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Chapter Five

Steven J. Ellman Karnac Books ePub

Summary

T his chapter brings together two analysts (Anna Freud and Heinz Hartmann) who were perhaps the two most influential Freudian theorists from 1940-1960 and beyond. Their theoretical efforts were frequently labelled as ego psychology, since the Freudian theory that they promulgated began from Freud's structural theory (Chapter Four). Hartmann and Anna Freud were initially the main explicators of Freud's move to , and their clarification and development of help to make it the dominant theoretical influence in the USA. It is hard to understand the import of both Hartmann and Anna Freud without making some attempt to recreate the atmosphere that faced both these theorists in the mid 1930s.

Freud, at this point in time, was quite ill, and was to die in 1939. Melanie Klein was in England and having a substantial impact on the members of the British Psychoanalytic Society. European psychoanalysis was dominated by Freudian theory, but there was unease about considering Thanatos, or the death instinct (see Chapter Four), a central psychoanalytic concept. The idea of a death instinct, while embraced by Klein, was certainly not finding strong acceptance in the Freudian community. Moreover, while Freud had proposed during the 1920s, few writers (including Freud) had shown the clinical relevance of Freud's newest theory. (Nunberg [1931] extended the idea of ego functions to include the synthetic function. Glover's paper on inexact interpretation in his book on technique [1955] to some extent utilized the new concepts embedded in the structural theory.) It remained for Hartmann and Anna Freud to begin to plumb the implications of . In 1958, Hartmann published Ego Psychology and the Problem of Adaptation, and Anna Freud, in 1936, The Ego and the Mechanisms of Defence (the English translation of which was published in 1946). These two works signalled a much fuller acceptance of the structural theory, particularly in the USA. Both of these volumes paid considerably greater attention to the conscious experiences of the patient. While the main focus of Freudian theory was the unconscious, both Anna Freud and Hartmann made the elementary but necessary point that one can only theorize about unconscious tendencies based on certain conscious experiences or actions. In the language of the structural theory, the unconscious is mediated through the ego and known through the preconscious and conscious aspects of the ego. Both Anna Freud and Hartmann also subtly but decisively rejected the idea of Thanatos, much to the disappointment of Freud. Freud, in “Analysis terminable and interminable” (1937c), noted that a number of analysts did not accept his instinct theory and he seemed clearly upset, particularly since some of the revisionists were his closest supporters.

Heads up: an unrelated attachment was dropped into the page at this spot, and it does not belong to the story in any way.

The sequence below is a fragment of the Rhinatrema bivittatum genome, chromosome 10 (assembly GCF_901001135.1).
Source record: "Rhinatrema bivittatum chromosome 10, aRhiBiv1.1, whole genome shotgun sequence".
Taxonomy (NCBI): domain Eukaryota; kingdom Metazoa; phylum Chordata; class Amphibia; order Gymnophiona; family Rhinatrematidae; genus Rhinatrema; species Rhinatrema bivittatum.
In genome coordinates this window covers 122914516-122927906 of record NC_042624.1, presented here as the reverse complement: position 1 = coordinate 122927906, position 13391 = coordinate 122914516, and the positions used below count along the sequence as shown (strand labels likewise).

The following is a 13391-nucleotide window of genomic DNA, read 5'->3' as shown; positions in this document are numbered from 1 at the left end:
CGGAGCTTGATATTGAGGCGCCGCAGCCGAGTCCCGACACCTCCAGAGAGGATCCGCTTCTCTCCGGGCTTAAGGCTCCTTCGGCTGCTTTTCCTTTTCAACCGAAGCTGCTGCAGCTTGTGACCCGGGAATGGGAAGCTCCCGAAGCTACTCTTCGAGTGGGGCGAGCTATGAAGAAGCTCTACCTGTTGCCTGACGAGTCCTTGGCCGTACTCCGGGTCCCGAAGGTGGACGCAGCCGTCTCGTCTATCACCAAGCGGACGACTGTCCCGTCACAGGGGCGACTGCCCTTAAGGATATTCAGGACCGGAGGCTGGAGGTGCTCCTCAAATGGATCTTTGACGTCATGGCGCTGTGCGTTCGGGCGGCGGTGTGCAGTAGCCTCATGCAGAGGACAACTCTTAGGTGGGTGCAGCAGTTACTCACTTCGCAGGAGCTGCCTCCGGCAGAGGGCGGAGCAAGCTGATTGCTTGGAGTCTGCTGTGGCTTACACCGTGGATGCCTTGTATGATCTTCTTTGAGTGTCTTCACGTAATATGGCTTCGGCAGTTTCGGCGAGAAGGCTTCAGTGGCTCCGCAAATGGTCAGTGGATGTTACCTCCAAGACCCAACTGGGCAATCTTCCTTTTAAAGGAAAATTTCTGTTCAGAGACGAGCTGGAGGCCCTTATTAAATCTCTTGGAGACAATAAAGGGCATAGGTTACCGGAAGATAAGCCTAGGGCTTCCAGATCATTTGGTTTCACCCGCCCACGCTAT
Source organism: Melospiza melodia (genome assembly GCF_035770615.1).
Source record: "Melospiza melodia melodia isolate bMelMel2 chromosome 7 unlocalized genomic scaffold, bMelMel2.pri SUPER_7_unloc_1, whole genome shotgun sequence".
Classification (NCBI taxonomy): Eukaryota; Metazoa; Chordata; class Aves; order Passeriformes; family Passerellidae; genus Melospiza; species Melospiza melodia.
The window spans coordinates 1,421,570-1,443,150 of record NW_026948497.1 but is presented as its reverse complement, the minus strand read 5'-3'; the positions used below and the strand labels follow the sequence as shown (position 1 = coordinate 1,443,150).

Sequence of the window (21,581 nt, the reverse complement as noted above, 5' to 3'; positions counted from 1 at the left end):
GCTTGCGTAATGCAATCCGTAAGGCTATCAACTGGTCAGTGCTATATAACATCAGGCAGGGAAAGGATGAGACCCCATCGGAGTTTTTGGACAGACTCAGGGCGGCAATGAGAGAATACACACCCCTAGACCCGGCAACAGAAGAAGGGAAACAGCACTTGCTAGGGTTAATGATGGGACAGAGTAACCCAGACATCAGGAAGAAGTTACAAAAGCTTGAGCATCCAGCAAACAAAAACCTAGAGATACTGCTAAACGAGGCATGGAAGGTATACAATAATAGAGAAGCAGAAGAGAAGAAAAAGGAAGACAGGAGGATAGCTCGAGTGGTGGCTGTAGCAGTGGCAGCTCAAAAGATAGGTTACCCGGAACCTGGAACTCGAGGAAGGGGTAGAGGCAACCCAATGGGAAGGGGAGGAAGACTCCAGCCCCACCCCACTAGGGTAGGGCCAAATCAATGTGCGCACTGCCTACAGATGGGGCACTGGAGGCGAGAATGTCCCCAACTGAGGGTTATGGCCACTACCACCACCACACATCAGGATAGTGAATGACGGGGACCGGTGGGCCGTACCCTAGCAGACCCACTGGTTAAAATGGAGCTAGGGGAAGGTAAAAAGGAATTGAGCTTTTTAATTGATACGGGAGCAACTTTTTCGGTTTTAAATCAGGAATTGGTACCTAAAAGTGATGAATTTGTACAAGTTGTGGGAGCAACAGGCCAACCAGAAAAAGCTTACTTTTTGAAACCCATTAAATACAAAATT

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1. Freud's Early Ideas

Steven J. Ellman Karnac Books ePub

1

 

Freud's Early Ideas

We begin this volume at a time when Freud is leaving the hypnotic method,1 and beginning to listen and talk to patients in a manner that will shake the foundations of Western Society. Although contemporary analysts frequently draw a sharp dichotomy between psychoanalysis and psychotherapy, we will see that Freud's psychoanalytic technique gradually evolved from his work as a hypno- and psychotherapist. In fact, Freud's method will always remain a mixture of his later, more mature psychoanalytic technique, with ideas he developed in his first therapeutic interventions. As Bernfeld has noted (1949), Freud often saw himself primarily2 as the inventor of the psychoanalytic method and viewed psychoanalysis

first of all as a new technique by which a whole realm of facts, inaccessible before, can be brought to light. It is a new instrument of observation, a new tool of research. In the second place only is it a body of new knowledge gained by the use of the new instrument, [p. 238]

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Chapter Twelve

Steven J. Ellman Karnac Books ePub

Freud in relation to Mahler's concerns